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Cat Flaps – Because You Don’t Want Your Cat To Have Cabin Fever

That cat’s behave as though they own your house and you are there to serve them. That bossy demeanor, you have to admit, is part of what makes cats so great to have as pets. Still, being expected to be treated that way can have its own set of problems. When your cat has been stuck inside your home and want to go out and cant’, that lead to some issues. Should your cat now have its own path out of the house, you might get pestered all day to let it out, until you give in. Later, you’ll worry whether they tried to come back and you weren’t there to let them in. If want you to pamper your cat a bit and avoid being mewed into submission, you might as well start shopping for cat flaps.

If you look it up online, pet doors meant for cats are just flaps – flexible plastic that can be mounted on doors for cats to get through. Most models offer a simple but effective plastic flap you install on your door, but with other models, the flap has settings like open only, close only, open both ways, and lock. With particular models, you also have a configuration that allows only one-directional entry (in or out) and then locks itself (good for when you want to lock up for the night). So when your cat comes back, it stay safely inside your house.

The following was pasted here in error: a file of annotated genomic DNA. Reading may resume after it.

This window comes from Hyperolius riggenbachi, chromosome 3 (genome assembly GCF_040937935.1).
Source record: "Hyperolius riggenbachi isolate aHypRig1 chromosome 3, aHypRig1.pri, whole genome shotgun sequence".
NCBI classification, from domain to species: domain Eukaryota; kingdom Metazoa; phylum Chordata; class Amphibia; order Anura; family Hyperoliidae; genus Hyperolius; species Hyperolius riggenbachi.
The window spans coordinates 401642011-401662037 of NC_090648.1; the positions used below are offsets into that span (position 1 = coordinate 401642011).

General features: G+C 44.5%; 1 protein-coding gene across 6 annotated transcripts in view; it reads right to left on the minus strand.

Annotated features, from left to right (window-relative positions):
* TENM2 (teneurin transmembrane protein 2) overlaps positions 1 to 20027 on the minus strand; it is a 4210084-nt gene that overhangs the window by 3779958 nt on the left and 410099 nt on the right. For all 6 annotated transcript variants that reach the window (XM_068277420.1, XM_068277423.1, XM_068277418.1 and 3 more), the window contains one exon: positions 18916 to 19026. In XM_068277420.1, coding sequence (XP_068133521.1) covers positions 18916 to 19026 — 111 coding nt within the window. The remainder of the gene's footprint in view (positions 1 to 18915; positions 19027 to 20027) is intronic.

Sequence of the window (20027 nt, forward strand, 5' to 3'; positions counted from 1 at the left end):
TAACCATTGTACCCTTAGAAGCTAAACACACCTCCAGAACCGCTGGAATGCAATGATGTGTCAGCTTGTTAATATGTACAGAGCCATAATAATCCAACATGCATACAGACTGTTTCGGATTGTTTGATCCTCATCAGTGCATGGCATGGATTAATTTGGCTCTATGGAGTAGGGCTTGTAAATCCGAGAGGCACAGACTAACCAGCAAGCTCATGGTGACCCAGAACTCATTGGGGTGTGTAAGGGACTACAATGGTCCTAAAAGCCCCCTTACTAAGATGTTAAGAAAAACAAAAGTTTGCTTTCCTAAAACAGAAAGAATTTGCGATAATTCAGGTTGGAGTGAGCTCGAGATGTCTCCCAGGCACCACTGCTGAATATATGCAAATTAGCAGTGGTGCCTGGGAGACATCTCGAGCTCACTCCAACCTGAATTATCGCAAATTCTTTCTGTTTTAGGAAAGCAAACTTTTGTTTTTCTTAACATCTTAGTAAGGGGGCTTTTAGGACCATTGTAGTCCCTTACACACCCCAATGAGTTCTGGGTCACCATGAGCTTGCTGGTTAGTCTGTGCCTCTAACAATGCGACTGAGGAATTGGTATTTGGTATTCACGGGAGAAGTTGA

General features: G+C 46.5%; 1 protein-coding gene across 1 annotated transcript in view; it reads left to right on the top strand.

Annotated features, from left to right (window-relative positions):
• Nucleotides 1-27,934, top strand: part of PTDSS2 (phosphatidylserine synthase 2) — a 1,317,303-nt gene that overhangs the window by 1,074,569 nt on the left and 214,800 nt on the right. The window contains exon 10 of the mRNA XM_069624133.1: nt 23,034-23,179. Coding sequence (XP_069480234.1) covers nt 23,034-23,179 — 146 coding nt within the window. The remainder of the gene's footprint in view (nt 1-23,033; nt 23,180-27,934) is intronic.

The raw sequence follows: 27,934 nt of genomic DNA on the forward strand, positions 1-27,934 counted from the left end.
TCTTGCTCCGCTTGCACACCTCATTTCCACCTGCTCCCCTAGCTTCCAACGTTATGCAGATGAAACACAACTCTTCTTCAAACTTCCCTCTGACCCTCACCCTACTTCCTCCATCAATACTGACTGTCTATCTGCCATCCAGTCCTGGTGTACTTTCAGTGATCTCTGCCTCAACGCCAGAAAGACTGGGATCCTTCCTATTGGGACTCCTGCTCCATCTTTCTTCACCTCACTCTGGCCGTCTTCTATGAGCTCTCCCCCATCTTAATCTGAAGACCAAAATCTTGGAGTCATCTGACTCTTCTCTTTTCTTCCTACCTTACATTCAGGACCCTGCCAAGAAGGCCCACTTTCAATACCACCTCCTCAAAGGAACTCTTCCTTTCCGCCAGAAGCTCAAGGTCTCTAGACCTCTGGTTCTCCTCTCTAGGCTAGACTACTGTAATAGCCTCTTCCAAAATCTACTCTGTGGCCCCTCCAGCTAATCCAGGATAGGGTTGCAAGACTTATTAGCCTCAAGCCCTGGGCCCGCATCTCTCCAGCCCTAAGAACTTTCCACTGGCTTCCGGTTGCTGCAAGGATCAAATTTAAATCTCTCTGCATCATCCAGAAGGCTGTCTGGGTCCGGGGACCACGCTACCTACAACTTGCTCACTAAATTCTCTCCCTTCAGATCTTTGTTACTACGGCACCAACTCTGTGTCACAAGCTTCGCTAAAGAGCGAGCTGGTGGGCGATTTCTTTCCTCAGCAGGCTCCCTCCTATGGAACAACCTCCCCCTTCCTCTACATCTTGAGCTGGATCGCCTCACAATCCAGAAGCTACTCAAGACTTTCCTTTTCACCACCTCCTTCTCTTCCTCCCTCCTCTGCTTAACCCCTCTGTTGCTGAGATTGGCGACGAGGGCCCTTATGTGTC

For many types of doors, and even on walls, you will find many kinds of cat flaps. The wall could be thick, which would require some additional “tunnels” to properly install the cat flap. For those cat owners aware that cat flaps can let the heat out, there are insulated cat flaps that minimize energy loss through three (not just one) flap used. This system reduces heat loss through a constant pocket of air maintained between the flaps. The idea is one flap open means another behind it already closed off.

Cat flaps are also generally smaller than those used by dogs. That’s one reason they are less prone to be used by thieves. Also, be sure to install the cat flap at the lowest point of your door. This is convenient for your cat, as it can simply walk in or out.

Other pets and even a small-framed person can probably force its way inside your home through the flap; for that reason you might want to look into automatic cat flaps, or doors. In that set up your cat wears a collar that a mechanism in the cat door senses. So your cat has to be near the door; animals without the collar cannot enter. You do need to check up regularly on the collar’s batteries – if it ever runs out and you’re not at home, your cat may not be able to get out of or get in your house (since the door won’t activate).

So after you go through this checklist – whether you want automatic or normal cat flaps, whether you’ll be having a door or wall installation, and if you may need some extra “tunnels” for insulated flaps, you’re ready to purchase your pet door.

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This post was written by admin on November 2, 2010

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